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Ice on lakes an emerging threat to Chapman water system

Water siphoned from the lakes accounts for 66 per cent of the system's current volume but that equipment has not been tested in icing conditions
Chapman Lake as seen Oct. 14, 2022.

As overnight temperatures dip to single digits in Coast communities, they hover near the freezing mark at Chapman and Edwards Lake. That’s a supply concern for the already stressed Chapman water system. Water being siphoned from the lakes accounts for 66 per cent of the system's current volume. But that equipment has not be tested in icing conditions, according to the water supply update provided to the Sunshine Coast Regional District (SCRD) Board at its Oct. 13 meeting.

Priority actions to maintain supplies

The update, presented by manager of infrastructure Remko Rosenboom, detailed a list of initiatives and three priorities SCRD staff are pursuing to keep water flowing to the 90 per cent of Coast residents who rely on that system. Continuing warmer-than-average daytime temperatures and no significant rainfall since July 6, has had system users under severe water restrictions since Aug. 31.

Firstly, Rosenboom stated that within days, a response is expected from the province on a request to reduce the amount of water released into Chapman Creek for environmental flows from 200 to 160 litres per second. That would retain lake supply for the drinking water system. Every 2.5 days such a reduction is allowed would meet one day of water demands, as conservation by system users has brought daily consumption down to the 9.5 million litre mark.

A second action would see the recently installed siphons at Edwards Lake re-positioned. The supply update stated “moving up to five siphons into the dam spillway will reduce the high point in the siphon and may allow access to more water. There is currently an additional approximate of 500,000 cubic meters of water authorized to be diverted that cannot be accessed with the current system.”   

Other supply increase measures under consideration are accessing water from Trout Lake, the addition of pumps at Chapman Lake, early partial commissioning of the Church Road well field, and trucking of water from other Coast sources.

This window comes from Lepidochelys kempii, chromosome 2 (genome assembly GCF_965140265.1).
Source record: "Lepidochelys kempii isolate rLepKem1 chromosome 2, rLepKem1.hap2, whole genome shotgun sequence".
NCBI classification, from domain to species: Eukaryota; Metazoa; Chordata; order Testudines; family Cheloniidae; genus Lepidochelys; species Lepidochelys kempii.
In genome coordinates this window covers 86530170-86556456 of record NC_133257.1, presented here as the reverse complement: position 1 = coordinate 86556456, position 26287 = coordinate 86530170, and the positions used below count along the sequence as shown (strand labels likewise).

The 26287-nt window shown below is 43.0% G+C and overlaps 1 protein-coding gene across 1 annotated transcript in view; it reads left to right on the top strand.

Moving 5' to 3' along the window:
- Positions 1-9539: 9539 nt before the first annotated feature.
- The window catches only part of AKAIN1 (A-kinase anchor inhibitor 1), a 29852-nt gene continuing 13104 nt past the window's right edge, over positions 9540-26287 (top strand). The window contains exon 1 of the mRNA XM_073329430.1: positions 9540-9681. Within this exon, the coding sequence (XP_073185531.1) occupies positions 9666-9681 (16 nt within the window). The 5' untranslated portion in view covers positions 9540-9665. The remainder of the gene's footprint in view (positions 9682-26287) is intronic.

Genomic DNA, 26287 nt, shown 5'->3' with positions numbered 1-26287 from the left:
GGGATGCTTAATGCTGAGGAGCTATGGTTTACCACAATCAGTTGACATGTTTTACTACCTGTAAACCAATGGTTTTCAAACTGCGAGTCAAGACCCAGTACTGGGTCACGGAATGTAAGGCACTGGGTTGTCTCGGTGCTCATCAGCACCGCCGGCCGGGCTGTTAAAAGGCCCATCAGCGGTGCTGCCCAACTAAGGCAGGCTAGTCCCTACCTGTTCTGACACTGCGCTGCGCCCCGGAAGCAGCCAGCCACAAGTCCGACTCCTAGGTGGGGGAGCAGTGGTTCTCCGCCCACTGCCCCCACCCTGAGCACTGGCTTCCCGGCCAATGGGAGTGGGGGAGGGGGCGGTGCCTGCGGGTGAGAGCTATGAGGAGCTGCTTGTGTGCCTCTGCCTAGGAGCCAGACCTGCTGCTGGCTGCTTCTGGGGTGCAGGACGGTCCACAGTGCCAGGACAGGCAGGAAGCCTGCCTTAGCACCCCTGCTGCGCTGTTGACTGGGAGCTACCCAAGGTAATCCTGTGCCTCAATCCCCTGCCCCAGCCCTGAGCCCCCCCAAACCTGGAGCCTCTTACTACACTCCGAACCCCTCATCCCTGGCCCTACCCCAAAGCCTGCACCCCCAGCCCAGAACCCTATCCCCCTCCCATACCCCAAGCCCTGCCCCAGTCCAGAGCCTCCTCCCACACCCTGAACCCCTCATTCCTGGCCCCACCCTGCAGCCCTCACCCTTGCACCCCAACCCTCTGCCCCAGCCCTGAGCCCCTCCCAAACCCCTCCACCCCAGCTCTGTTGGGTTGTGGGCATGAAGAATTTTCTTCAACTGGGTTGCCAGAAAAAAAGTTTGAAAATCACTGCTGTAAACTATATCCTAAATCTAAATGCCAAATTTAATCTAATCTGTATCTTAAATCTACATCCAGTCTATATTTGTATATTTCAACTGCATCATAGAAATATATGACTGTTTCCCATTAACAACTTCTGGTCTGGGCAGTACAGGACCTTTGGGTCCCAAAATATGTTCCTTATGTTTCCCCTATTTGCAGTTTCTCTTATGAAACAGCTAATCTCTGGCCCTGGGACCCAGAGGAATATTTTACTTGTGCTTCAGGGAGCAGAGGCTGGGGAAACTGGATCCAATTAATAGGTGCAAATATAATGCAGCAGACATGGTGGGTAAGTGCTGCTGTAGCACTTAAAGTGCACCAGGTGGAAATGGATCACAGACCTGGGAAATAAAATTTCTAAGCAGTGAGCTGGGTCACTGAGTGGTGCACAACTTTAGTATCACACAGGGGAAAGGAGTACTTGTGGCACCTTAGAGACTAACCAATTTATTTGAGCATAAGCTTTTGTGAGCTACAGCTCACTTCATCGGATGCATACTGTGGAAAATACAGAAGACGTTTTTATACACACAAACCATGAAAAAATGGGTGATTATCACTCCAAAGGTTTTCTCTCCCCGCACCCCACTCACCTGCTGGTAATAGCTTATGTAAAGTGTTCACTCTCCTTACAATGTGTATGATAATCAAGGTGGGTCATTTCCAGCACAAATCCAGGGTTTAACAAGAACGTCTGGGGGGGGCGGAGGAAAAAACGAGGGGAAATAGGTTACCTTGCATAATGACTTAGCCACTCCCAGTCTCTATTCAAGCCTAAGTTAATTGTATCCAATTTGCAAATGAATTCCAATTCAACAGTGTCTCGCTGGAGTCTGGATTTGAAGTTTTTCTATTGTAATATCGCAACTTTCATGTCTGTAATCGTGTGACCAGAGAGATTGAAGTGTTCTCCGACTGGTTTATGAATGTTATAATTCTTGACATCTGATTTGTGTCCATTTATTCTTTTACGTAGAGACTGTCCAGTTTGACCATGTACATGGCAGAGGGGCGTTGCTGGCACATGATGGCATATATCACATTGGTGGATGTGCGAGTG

Trout Lake

Trout Lake is available to provide supply in the Halfmoon Bay area as and when needed, according to an Oct. 14 SCRD water update. However, if that water source is brought online, the residences accessing that water will have a boil water advisory. "The SCRD will communicate any boil water advisory broadly, both through local media and in the communities where boil water advisories may be necessary," said the update. 

Bans on some business uses possible

Further restrictions on water use were cited by Rosenboom as a third measure being explored to maintain community supply. That would require the board to declare a state of local emergency, (SOLE) building on the Emergency Operations Centre, which the SCRD activated on Sept. 27.

Banning use of drinking water for alcoholic beverage or cement production were examples provided of new measures that could be considered with a SOLE in place. The director also noted that with a SOLE in place, the SCRD would have the authority to access private properties to address water leaks. 

Speaking to the level of water conservation being practiced in the community, Rosenboom said staff are thankful for the efforts to date, but that with the continuing drought conditions ”status quo is not good enough.”

Can fines levels be increased?

Rosenboom outlined that enforcement of water use restrictions, which include a ban on all outdoor uses, has been stepped up and that violators are being issued fines of $500  rather than warnings. In 2022, a total of 16 fines have been issued, double the number issued in 2021.  

Area B director Lori Pratt inquired about the ability of the SCRD to increase fines to the maximum of $1,000 as allowed under the Local Government Act.  Rosenboom responded that staff are exploring recommendations to the board regarding potential fine increases in a review of “the effectiveness of bylaw enforcement” practices.


“I consider our watershed like a sponge… and it is extremely dry,” Rosenboom said. He estimated that if rainfall is received the “dry sponge” land areas around the lakes would soak up about 80 per cent of the moisture until they return to their normal state and that a rain event of over 150 mm is needed to begin refilling the lakes. He noted that similar conditions persist throughout several neighbouring jurisdictions. As of Oct. 13, the Province had placed our areas on its highest drought level rating.